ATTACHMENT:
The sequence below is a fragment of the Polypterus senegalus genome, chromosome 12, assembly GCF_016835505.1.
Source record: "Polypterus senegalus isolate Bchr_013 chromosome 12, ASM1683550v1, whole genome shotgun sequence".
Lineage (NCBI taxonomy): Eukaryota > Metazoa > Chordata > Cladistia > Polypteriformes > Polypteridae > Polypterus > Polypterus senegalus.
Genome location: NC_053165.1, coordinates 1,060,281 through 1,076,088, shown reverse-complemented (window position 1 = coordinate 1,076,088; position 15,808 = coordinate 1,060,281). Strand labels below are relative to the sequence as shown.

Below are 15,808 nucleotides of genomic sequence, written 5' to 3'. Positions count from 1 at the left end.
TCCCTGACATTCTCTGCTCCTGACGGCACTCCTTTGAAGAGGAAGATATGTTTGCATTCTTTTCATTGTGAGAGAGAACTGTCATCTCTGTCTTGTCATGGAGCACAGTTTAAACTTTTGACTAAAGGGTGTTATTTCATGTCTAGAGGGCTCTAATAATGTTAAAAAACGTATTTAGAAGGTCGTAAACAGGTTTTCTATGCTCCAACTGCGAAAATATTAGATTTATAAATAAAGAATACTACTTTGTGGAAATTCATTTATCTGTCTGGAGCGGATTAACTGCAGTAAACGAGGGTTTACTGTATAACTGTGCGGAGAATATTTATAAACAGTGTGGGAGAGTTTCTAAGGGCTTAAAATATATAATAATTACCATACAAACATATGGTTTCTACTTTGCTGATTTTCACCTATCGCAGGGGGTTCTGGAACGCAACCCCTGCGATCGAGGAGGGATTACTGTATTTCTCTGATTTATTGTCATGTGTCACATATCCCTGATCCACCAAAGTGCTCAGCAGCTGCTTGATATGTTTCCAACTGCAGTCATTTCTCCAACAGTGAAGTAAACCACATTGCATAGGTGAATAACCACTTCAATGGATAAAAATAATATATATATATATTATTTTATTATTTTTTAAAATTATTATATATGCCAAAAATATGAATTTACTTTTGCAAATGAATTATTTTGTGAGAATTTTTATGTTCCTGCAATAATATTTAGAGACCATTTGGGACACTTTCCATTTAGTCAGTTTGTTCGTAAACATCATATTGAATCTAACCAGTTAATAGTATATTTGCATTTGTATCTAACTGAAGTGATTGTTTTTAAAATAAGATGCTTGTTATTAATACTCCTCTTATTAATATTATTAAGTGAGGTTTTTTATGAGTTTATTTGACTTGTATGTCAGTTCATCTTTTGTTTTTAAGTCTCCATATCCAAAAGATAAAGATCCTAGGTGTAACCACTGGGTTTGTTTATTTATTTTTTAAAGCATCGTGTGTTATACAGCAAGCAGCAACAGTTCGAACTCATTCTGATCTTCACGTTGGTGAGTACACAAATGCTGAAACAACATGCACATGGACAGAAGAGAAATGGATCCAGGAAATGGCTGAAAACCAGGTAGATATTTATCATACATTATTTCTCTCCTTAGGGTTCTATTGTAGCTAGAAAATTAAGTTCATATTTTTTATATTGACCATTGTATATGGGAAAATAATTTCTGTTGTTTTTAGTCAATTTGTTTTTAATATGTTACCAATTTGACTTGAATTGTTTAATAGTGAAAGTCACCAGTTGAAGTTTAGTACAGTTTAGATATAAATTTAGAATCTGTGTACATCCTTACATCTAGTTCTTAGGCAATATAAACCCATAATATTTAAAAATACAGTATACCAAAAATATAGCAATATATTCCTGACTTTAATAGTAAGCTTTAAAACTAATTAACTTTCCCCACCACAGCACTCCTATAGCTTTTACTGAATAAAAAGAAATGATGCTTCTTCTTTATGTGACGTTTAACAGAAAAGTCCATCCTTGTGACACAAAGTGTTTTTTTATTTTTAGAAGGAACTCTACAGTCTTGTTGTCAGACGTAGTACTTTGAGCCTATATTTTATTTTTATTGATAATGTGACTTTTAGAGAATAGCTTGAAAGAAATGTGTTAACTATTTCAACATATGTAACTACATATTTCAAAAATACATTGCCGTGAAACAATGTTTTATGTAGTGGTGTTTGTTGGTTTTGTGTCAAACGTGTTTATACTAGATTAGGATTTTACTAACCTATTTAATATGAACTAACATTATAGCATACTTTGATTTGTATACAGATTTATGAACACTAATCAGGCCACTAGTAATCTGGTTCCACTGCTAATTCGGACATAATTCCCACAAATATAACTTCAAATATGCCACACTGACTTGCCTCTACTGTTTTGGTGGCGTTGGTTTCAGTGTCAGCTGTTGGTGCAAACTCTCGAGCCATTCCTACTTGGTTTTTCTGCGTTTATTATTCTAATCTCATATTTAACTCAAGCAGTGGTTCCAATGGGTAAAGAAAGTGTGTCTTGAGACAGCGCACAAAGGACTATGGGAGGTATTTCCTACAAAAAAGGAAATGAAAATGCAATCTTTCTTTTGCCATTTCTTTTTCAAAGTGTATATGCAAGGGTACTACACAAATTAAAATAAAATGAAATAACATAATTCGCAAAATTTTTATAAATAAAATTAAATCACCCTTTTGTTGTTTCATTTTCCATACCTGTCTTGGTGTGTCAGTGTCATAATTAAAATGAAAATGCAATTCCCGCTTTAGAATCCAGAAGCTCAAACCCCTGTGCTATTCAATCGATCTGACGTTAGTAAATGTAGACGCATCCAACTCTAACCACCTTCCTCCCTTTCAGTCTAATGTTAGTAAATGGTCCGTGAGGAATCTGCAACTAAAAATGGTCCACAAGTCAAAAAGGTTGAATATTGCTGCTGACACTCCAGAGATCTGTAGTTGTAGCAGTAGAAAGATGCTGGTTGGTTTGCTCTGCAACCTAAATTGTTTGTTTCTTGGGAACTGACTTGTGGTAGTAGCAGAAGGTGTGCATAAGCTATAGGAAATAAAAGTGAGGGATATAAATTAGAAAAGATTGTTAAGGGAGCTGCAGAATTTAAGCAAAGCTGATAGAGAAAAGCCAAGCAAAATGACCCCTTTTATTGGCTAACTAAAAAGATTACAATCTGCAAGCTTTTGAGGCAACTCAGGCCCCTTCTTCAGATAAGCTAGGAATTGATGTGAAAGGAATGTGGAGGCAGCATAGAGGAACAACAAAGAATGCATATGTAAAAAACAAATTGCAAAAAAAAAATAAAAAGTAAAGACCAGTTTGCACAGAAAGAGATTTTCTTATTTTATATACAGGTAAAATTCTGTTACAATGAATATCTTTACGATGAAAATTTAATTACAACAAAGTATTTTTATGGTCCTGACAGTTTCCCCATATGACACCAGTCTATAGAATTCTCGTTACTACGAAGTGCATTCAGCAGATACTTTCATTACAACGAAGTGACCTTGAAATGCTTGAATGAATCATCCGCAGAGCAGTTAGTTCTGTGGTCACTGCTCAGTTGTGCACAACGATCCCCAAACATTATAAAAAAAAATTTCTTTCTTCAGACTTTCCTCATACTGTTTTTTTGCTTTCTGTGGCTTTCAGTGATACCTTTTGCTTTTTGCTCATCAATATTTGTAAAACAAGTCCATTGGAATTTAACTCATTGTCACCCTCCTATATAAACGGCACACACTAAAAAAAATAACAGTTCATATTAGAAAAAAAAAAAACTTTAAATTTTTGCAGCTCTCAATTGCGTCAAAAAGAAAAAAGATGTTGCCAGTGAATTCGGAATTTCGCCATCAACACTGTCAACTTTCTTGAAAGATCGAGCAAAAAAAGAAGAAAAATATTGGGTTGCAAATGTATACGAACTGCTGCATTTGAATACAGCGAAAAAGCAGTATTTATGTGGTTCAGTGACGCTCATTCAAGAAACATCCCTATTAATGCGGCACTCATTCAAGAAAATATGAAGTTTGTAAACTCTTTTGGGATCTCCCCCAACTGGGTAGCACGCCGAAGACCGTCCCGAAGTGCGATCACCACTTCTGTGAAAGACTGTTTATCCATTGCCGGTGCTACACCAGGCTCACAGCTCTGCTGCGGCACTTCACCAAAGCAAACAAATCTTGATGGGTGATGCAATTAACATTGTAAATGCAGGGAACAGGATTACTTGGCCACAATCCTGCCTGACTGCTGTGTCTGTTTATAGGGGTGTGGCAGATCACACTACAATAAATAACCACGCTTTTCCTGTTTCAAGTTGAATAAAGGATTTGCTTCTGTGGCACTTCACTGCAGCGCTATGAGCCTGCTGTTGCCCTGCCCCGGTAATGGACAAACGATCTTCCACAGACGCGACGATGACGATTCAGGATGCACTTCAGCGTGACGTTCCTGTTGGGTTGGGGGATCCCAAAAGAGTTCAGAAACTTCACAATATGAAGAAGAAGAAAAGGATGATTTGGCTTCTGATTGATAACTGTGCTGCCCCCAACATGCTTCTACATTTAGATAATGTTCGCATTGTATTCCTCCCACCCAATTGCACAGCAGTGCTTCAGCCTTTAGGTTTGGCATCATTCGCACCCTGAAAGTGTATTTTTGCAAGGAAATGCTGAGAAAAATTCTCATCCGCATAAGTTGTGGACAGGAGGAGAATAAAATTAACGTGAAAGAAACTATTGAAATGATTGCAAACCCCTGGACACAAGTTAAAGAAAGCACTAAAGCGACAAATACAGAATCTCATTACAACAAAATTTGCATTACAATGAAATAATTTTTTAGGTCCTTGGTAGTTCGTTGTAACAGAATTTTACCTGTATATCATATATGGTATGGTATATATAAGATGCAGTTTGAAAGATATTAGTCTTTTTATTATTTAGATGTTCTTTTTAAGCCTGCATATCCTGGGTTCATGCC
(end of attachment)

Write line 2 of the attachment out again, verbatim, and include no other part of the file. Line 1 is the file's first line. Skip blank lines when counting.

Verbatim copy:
Source record: "Polypterus senegalus isolate Bchr_013 chromosome 12, ASM1683550v1, whole genome shotgun sequence".